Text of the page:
The last plane I’m ever going to buy



This is a plane that was meant to be. I first saw this wooden jack advertised on Gumtree which is like Craigslist in the US for $40. I looked it over and saw a few things I didn’t like and made him an offer of $20; he refused. One year later he lowered the price to $20. I sent him a message to pick it up. The look on his face when he saw me, no words were exchanged I simply handed him the money and took the plane.
The sole had a twist which I planed out and then flattened it. Since I’m not going to use the plane for shooting, I left the sides as is. I moved onto the iron and the back had some small pitting, but in general it was in a good state. It took me about an hour or so to get it ready for work.
I love it, it’s easy to plane with and light. I’m going to curve the iron some time in the near future so it does serve as a true jack. I have many planes but I only really need three. A  Jack, a jointer and a smoother. There’s no need for an LN 5 1/2 or 5 nor any other high priced brandname, to curve the blade on my LN 5 1/2 would be a serious waste of money.

What I don’t like about them they are heavy and the blades are thick. Since you will be using it for heavy planing, you will be sharpening often. The last thing you want to do is sharpen for long periods of time that’s just a waste of productive time. Old Stanley’s are good and so are Records because they are light and the blades are thin and easy to sharpen either by hand or with an sharpening aid.

I don’t plan on selling my 5 1/2 ever, period, as all my tools are dear to me, but I’m just saying that you don’t need an modernday expensive one full stop.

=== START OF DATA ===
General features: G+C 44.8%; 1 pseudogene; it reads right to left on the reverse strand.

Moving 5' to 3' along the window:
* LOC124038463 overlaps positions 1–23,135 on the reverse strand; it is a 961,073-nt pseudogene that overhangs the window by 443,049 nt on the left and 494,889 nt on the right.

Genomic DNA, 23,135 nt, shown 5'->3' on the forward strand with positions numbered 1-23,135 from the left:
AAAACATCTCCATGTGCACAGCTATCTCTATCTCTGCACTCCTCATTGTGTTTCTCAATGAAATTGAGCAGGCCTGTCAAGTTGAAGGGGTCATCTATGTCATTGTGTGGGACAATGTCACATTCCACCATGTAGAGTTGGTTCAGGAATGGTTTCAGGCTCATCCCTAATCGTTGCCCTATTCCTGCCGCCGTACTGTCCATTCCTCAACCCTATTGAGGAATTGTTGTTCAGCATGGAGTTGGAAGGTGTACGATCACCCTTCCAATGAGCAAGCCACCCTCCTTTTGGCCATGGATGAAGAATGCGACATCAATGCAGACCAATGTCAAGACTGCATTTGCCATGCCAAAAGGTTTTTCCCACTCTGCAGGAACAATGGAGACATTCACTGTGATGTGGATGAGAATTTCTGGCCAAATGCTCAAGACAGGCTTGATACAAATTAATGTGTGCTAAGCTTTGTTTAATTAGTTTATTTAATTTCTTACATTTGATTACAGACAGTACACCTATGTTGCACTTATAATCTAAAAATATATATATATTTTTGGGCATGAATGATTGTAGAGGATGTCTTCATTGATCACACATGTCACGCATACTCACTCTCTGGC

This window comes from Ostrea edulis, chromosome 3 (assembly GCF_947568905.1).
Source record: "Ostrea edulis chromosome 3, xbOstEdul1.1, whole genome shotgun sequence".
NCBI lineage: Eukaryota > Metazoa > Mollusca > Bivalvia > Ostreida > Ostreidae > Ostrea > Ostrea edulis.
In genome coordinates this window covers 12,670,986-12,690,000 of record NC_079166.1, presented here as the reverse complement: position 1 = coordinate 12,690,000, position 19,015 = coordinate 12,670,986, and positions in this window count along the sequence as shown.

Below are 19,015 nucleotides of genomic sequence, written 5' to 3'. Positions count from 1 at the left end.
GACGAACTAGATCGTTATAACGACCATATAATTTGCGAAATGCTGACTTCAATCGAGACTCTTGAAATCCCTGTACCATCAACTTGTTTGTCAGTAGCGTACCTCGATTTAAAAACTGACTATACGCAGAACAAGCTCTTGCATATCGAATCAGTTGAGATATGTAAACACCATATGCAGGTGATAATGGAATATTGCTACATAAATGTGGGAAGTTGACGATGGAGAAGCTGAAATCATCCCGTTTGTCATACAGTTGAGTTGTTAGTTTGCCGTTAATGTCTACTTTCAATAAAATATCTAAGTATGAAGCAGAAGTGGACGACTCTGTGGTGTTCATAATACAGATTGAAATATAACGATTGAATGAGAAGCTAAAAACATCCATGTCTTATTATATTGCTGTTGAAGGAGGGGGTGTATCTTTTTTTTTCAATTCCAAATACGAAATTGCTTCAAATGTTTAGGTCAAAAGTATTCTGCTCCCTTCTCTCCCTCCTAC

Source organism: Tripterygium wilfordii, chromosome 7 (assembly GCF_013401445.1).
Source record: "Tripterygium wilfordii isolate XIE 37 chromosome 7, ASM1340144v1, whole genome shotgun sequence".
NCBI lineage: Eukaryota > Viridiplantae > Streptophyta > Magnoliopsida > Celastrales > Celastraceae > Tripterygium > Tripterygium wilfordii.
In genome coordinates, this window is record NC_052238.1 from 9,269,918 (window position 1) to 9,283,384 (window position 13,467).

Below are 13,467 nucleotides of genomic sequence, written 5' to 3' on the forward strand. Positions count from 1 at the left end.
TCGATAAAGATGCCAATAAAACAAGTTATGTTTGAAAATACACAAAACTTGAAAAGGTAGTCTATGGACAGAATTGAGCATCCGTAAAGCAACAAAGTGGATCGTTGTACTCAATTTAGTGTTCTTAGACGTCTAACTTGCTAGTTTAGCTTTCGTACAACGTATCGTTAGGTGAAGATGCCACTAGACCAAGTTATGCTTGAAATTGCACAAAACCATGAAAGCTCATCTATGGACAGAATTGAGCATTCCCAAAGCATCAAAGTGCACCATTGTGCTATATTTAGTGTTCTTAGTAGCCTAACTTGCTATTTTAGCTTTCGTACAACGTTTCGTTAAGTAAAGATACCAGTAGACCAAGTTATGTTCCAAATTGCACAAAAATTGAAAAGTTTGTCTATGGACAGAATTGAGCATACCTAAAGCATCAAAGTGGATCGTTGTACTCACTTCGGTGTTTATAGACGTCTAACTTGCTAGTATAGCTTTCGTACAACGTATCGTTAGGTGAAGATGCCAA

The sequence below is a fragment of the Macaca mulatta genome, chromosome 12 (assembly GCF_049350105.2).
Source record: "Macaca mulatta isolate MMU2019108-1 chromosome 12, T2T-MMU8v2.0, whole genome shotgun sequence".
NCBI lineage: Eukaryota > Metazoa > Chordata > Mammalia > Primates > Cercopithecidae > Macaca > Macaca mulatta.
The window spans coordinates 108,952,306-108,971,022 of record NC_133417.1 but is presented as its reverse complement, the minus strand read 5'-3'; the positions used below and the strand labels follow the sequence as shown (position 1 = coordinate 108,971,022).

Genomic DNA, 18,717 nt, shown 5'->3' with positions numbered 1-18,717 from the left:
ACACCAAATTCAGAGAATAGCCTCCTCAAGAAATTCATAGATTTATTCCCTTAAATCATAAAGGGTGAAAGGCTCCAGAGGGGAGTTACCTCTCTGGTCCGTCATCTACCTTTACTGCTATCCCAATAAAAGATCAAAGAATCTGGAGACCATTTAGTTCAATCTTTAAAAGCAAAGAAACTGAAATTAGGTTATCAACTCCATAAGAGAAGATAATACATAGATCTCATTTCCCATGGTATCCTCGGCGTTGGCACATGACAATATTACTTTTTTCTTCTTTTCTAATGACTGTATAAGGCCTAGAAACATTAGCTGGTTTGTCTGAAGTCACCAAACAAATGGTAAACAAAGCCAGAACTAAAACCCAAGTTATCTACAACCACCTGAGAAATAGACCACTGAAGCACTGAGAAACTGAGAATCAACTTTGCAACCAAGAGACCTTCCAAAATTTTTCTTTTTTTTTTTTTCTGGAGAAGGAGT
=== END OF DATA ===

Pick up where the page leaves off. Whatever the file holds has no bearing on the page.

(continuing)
To point or not to point your index finger during planing

I was sifting through the net of some old woodworking photographs when I came across this one below that took my interest.


I was contemplating on how simple their shops were and how minimalist in tools they were too. In fact, I haven’t yet seen an antique photograph or drawing with any more tools on their walls as to what you see here. Oh well each to their own, I love my tools and just like clamps you can’t have too many.  As I was about to click off the image I noticed something else, something peculiar and evidence to what was developing into a myth is now proof it’s not a myth at all; the pointing index finger.


The idea has spread like a virus among my small circle of friends that extending the index finger whilst planing is a modern day invention. Whilst many argue that there is no need to extend the index finger during planing, no one yet has come up with a plausible argument to dispute their theory. Their claim that this practice probably begun over the last 100 years. Well, now I have the evidence to prove they are wrong.  A photograph taken in 1848 of two woodworkers showing that one worker has his index finger extended during planing. Whilst I agree that it serves no purpose in hand planing, I however continue to do it out of habit.

I would like to know your thoughts on the subject.